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Menu prices cooled a bit in February.

Restaurant menu price inflation showed signs of cooling in February

The food-away-from-home index was the lowest it’s been in about two years.

Following several earnings reports of traffic erosion from lower-income consumers, including from McDonald’s, restaurant prices finally started to show signs of cooling in February.

The Consumer Price Index for February shows that inflation overall increased 0.4% during the month, up slightly from 0.3% in January. According to the U.S. Bureau of Labor Statistics’ CPI report, released Tuesday, the inflation index increased 3.2%, compared to a 3.1% increase in January.

One silver lining from the report is that the food index remained unchanged in February, with food-at-home prices flat and food-away-from-home prices up 0.1%. The food-away-from-home index – counting both limited-service and full-service restaurant prices – was the lowest it’s been in about two years. In January, food-away-from-home prices were up 0.5%, while in the previous months they were up 0.3% and 0.4%, respectively.

Overall, food-away-from-home prices are up 4.5% year-over-year, compared to 1% for food-at-home (supermarket/grocery stores). Full-service prices are 3.8% higher versus 2023, while the quick-service category is up 5.2%.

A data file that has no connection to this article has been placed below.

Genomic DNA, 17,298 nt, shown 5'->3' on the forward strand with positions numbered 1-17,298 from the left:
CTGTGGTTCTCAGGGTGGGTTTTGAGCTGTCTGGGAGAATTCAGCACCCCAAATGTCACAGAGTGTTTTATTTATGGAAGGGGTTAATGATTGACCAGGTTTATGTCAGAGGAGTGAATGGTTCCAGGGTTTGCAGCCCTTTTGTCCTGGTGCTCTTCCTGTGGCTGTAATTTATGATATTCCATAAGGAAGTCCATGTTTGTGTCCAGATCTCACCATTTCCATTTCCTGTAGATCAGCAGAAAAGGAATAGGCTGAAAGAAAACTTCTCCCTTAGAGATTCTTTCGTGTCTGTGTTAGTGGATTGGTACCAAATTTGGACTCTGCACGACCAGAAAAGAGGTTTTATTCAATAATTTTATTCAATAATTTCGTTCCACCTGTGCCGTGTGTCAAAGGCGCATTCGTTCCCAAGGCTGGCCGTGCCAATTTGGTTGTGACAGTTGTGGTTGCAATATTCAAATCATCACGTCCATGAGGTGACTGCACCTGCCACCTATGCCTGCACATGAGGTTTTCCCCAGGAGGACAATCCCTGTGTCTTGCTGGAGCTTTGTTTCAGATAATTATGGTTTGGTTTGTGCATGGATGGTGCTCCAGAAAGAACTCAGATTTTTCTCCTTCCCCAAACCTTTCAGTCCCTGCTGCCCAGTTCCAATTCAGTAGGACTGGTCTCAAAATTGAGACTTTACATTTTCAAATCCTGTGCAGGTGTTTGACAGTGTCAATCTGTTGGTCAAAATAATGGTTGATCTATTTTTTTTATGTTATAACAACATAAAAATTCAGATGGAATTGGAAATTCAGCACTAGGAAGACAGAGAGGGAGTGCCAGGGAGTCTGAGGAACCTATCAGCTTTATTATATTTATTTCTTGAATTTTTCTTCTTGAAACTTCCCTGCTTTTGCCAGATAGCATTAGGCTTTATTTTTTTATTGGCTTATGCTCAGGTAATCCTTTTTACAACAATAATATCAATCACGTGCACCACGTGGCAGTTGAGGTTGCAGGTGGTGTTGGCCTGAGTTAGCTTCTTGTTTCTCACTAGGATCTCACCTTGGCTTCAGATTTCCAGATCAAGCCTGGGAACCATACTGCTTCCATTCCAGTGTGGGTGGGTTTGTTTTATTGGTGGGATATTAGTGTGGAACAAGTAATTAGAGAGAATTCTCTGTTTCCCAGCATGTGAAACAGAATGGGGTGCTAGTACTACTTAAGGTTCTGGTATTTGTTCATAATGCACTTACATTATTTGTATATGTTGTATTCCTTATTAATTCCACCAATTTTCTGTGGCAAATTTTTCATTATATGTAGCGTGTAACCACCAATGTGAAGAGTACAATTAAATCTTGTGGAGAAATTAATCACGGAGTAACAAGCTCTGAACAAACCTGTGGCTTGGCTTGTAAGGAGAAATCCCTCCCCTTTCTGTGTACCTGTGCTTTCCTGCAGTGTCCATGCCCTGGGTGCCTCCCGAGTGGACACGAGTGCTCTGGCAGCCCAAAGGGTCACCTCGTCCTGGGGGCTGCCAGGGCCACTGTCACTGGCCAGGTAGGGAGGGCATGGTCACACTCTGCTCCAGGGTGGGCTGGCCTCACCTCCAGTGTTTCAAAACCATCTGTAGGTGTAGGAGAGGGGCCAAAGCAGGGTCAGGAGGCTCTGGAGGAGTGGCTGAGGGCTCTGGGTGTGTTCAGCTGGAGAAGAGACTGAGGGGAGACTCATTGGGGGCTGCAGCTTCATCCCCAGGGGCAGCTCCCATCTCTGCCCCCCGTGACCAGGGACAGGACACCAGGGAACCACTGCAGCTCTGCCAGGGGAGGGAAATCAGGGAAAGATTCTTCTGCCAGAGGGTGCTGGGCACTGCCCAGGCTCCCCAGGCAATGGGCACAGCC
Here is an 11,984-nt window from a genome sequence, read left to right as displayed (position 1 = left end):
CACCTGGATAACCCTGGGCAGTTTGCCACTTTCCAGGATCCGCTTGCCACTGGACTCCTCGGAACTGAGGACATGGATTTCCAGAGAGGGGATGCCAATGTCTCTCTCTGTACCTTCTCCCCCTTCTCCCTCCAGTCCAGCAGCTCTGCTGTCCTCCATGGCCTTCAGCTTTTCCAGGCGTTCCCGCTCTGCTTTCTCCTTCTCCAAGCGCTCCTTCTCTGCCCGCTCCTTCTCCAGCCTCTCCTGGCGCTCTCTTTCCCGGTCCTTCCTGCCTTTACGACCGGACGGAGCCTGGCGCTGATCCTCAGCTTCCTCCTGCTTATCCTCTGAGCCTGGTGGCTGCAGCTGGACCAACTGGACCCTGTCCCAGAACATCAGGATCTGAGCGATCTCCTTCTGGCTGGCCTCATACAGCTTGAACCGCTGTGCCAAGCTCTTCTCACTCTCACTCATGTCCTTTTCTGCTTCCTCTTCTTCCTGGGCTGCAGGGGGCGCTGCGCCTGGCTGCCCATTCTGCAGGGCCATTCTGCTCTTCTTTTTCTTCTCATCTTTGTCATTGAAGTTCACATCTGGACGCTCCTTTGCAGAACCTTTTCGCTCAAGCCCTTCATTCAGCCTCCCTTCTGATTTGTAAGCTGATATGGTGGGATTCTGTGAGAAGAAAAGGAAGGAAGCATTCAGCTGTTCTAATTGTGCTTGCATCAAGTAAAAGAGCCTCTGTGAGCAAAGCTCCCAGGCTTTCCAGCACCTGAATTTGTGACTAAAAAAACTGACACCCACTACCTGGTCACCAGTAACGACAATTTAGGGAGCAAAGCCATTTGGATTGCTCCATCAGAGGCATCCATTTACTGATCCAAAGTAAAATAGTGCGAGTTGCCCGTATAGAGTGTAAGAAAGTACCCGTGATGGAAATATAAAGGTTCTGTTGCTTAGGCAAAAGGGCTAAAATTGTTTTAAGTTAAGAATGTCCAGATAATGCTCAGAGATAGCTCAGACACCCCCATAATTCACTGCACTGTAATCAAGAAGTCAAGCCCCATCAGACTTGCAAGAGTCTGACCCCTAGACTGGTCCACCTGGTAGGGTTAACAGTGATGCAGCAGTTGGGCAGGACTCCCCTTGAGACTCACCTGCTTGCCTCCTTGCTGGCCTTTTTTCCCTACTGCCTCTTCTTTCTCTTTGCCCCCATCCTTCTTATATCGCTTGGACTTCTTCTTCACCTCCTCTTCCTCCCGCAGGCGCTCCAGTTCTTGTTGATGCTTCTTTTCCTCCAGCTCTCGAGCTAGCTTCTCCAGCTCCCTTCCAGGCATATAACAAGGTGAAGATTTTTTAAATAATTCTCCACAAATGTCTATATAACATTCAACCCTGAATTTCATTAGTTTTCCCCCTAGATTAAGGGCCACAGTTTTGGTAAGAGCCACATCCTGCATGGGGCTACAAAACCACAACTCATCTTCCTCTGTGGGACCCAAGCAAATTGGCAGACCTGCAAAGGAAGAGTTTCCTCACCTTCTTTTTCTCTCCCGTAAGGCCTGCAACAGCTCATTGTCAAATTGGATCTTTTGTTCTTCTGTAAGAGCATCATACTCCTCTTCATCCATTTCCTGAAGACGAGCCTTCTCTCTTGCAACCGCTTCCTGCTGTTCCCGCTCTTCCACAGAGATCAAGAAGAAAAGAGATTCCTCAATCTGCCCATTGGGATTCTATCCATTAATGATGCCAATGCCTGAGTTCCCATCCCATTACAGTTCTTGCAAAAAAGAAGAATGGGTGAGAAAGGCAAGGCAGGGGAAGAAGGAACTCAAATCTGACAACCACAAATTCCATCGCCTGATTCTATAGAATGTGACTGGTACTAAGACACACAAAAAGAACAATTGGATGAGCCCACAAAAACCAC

Menu price increases have generated plenty of social media attention from fatigued consumers, who have also pulled back on visits throughout the past several months. Those consumers have likely turned their spending to food-at-home, which has generated lower inflationary levels for 12 straight months.

That said, according to Kalinowski Equity Research, the gap between grocery/supermarket inflation and restaurant inflation shrunk in February and is not expected to widen any more this year. Still, the February gap is much larger than the historical average by about 300 basis points. CEO/President Mark Kalinowski expects full-year same-store sales growth to be slower than 2023 numbers for that reason.

Also, while February’s numbers show welcome signs of menu price cooling, it may be short lived in some markets. California’s AB 1228 law, raising the minimum wage at quick-service restaurants to $20 an hour, goes into effect April 1 and several brands have noted they will raise prices to manage those higher labor costs. Chipotle CFO Jack Hartung said there could be up to 100 basis points added to menu pricing to brace for the impact of California, which represents about 15% of the chain’s system. Shake Shack and McDonald’s have also noted they plan to take additional menu pricing in California to offset added labor pressures.

Contact Alicia Kelso at [email protected]

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